Blessed are the peacemakers: for they shall be called the children of God – Matthew 5:9
Meaning of Matthew 5:9
The meaning of the verse, “Blessed are the peacemakers: for they shall be called the children of God,” is that anyone who intends to make peace between two conflicted parties will be a blessed person. This verse is taken from the New Testament, written by one of Jesus’ disciples, Matthew. The verse is a part of “beatitudes”, which is a series of statements consisting of Godly behavior and benefits. Hence, this beatitudes verse means that a person who works to maintain or bring peace is loved and blessed by God and be called his child.
Interpretations of Matthew 5:9
The “beatitudes” section in the Bible is widely preached in Churches and homes as they convey the required behavior and characteristics of a good Christian. However, the verse can be interpreted in many ways. Here are a few examples.
Interpretation #1 A good Christian must be a peacemaker
The first interpretation of the verse, “Blessed are the peacemakers: for they shall be called the children of God,” is that in order to prove one is a good Christian, one has to be a peacemaker. This can be interpreted as a required trait or quality one must possess to be Christian or called a child of God. The Beatitudes are taught as God’s direct message to his people on how to be and how not to be. He requires his followers to obey and implement a set of rules and behaviors in order to be called his child, and also to be blessed in abundance in return to obedience. When he or she fails to achieve these, they might be punished or discarded by God.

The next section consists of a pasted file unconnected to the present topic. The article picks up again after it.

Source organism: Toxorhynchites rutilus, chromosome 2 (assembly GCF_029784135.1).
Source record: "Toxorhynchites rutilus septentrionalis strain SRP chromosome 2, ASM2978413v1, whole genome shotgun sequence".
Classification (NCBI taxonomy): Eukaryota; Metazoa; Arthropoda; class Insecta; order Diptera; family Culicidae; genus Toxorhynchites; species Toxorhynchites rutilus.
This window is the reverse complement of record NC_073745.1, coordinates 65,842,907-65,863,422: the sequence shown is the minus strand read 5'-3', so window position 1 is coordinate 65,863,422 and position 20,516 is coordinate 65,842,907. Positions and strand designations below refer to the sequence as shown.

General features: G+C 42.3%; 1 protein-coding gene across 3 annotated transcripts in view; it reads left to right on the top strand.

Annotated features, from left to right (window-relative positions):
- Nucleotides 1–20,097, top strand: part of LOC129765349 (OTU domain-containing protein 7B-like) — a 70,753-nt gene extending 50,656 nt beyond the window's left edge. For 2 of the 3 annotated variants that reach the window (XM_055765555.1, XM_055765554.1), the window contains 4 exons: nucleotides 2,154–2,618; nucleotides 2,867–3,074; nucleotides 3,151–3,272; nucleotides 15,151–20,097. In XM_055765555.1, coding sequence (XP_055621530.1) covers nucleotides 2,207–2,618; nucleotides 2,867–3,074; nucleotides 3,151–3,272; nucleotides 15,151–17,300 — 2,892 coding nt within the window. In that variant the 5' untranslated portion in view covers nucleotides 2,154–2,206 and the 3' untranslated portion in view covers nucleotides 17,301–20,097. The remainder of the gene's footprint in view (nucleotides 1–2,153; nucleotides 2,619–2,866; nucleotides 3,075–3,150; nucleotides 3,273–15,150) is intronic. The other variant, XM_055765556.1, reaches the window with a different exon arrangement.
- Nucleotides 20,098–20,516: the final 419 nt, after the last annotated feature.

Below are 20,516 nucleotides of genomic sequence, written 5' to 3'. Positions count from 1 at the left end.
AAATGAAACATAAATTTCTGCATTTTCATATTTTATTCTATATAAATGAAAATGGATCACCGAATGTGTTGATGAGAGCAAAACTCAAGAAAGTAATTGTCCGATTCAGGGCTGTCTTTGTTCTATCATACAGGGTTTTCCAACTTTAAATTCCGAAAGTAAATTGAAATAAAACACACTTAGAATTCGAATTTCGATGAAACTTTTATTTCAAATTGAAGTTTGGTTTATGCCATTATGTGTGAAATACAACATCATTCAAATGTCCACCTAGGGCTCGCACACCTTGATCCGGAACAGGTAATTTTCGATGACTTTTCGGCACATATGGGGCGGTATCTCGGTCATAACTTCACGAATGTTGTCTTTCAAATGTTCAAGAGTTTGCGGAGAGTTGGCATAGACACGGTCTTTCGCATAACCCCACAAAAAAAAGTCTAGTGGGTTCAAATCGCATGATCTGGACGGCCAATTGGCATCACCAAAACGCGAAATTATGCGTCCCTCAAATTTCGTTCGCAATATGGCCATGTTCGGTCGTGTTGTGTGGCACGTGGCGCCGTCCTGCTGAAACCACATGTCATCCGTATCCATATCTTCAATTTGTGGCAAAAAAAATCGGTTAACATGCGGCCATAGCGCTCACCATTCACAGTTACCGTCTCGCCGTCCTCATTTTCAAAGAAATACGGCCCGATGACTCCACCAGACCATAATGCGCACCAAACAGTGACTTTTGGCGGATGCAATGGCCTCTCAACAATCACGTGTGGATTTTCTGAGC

Interpretation #2 Christians are greater than others as they are peacemakers
The verse Matthew 5:9 is accompanied by acceptance and blessings from God. This can be interpreted as Christians being put on a higher standard than others who don’t worship Jesus. This also implies that Christians are better and greater than the rest who don’t act as peacemakers and resolve conflicts. Thus, the meaning of the verse, “Blessed are the peacemakers: for they shall be called the children of God”, is that Christians are believed to be peacemakers. Thus, in certain conflicts, the authorities are expected to approach a church priest or a leader to help them resolve the conflict.
Interpretation #3 God will punish anyone who creates conflicts
In this interpretation of the verse, “Blessed are the peacemakers: for they shall be called the children of God” the reader assumes that God intends to punish anyone who creates conflicts. The opposite of blessing is a curse. The verse conveys that the one who brings peace is blessed and called the child of God. Hence, the reader believes that anyone who is not a peacemaker or who creates problems and conflicts between people must be punished or cursed by God. This could be intended to be a warning for any Christian or non-Christian who creates trouble or fights in situations.
Interpretation #4 A peacemaker is highly rewarded by God